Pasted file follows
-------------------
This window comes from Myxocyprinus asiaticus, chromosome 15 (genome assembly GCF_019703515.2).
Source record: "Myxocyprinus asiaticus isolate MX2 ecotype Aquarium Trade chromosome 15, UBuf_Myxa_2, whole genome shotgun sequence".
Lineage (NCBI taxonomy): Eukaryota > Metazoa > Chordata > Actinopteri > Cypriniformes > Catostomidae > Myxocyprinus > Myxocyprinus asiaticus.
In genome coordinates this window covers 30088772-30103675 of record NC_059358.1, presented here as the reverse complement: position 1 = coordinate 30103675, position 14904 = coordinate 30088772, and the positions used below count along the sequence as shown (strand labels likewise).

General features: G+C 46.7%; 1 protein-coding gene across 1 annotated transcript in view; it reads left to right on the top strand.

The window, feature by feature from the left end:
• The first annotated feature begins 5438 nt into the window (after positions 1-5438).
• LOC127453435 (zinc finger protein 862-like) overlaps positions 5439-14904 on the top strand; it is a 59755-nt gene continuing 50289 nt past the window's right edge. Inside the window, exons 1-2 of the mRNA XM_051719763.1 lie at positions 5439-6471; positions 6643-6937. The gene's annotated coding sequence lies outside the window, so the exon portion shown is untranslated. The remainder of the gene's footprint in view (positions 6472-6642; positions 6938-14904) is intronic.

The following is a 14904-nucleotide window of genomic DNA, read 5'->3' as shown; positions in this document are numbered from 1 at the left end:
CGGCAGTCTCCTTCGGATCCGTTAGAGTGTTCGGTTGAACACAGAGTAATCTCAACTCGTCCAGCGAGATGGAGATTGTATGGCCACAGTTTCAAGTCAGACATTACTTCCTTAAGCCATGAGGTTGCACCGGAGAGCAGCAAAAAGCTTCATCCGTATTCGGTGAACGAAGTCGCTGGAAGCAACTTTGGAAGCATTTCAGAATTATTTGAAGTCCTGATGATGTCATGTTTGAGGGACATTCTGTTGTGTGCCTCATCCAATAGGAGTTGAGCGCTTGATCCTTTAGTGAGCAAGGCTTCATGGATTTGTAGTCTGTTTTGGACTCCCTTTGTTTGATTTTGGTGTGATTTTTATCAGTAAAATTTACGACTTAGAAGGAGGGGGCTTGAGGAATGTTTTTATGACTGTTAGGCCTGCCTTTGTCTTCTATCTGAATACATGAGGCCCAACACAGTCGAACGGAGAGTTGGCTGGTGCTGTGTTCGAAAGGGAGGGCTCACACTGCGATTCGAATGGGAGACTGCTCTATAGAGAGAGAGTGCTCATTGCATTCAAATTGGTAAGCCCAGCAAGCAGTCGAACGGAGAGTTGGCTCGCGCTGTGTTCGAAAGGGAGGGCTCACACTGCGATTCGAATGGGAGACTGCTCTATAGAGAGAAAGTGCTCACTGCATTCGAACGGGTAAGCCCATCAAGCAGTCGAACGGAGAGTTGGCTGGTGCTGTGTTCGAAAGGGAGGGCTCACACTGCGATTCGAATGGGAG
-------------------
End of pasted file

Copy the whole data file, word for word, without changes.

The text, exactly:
This window comes from Myxocyprinus asiaticus, chromosome 15 (genome assembly GCF_019703515.2).
Source record: "Myxocyprinus asiaticus isolate MX2 ecotype Aquarium Trade chromosome 15, UBuf_Myxa_2, whole genome shotgun sequence".
Lineage (NCBI taxonomy): Eukaryota > Metazoa > Chordata > Actinopteri > Cypriniformes > Catostomidae > Myxocyprinus > Myxocyprinus asiaticus.
In genome coordinates this window covers 30088772-30103675 of record NC_059358.1, presented here as the reverse complement: position 1 = coordinate 30103675, position 14904 = coordinate 30088772, and the positions used below count along the sequence as shown (strand labels likewise).

General features: G+C 46.7%; 1 protein-coding gene across 1 annotated transcript in view; it reads left to right on the top strand.

The window, feature by feature from the left end:
• The first annotated feature begins 5438 nt into the window (after positions 1-5438).
• LOC127453435 (zinc finger protein 862-like) overlaps positions 5439-14904 on the top strand; it is a 59755-nt gene continuing 50289 nt past the window's right edge. Inside the window, exons 1-2 of the mRNA XM_051719763.1 lie at positions 5439-6471; positions 6643-6937. The gene's annotated coding sequence lies outside the window, so the exon portion shown is untranslated. The remainder of the gene's footprint in view (positions 6472-6642; positions 6938-14904) is intronic.

The following is a 14904-nucleotide window of genomic DNA, read 5'->3' as shown; positions in this document are numbered from 1 at the left end:
CGGCAGTCTCCTTCGGATCCGTTAGAGTGTTCGGTTGAACACAGAGTAATCTCAACTCGTCCAGCGAGATGGAGATTGTATGGCCACAGTTTCAAGTCAGACATTACTTCCTTAAGCCATGAGGTTGCACCGGAGAGCAGCAAAAAGCTTCATCCGTATTCGGTGAACGAAGTCGCTGGAAGCAACTTTGGAAGCATTTCAGAATTATTTGAAGTCCTGATGATGTCATGTTTGAGGGACATTCTGTTGTGTGCCTCATCCAATAGGAGTTGAGCGCTTGATCCTTTAGTGAGCAAGGCTTCATGGATTTGTAGTCTGTTTTGGACTCCCTTTGTTTGATTTTGGTGTGATTTTTATCAGTAAAATTTACGACTTAGAAGGAGGGGGCTTGAGGAATGTTTTTATGACTGTTAGGCCTGCCTTTGTCTTCTATCTGAATACATGAGGCCCAACACAGTCGAACGGAGAGTTGGCTGGTGCTGTGTTCGAAAGGGAGGGCTCACACTGCGATTCGAATGGGAGACTGCTCTATAGAGAGAGAGTGCTCATTGCATTCAAATTGGTAAGCCCAGCAAGCAGTCGAACGGAGAGTTGGCTCGCGCTGTGTTCGAAAGGGAGGGCTCACACTGCGATTCGAATGGGAGACTGCTCTATAGAGAGAAAGTGCTCACTGCATTCGAACGGGTAAGCCCATCAAGCAGTCGAACGGAGAGTTGGCTGGTGCTGTGTTCGAAAGGGAGGGCTCACACTGCGATTCGAATGGGAG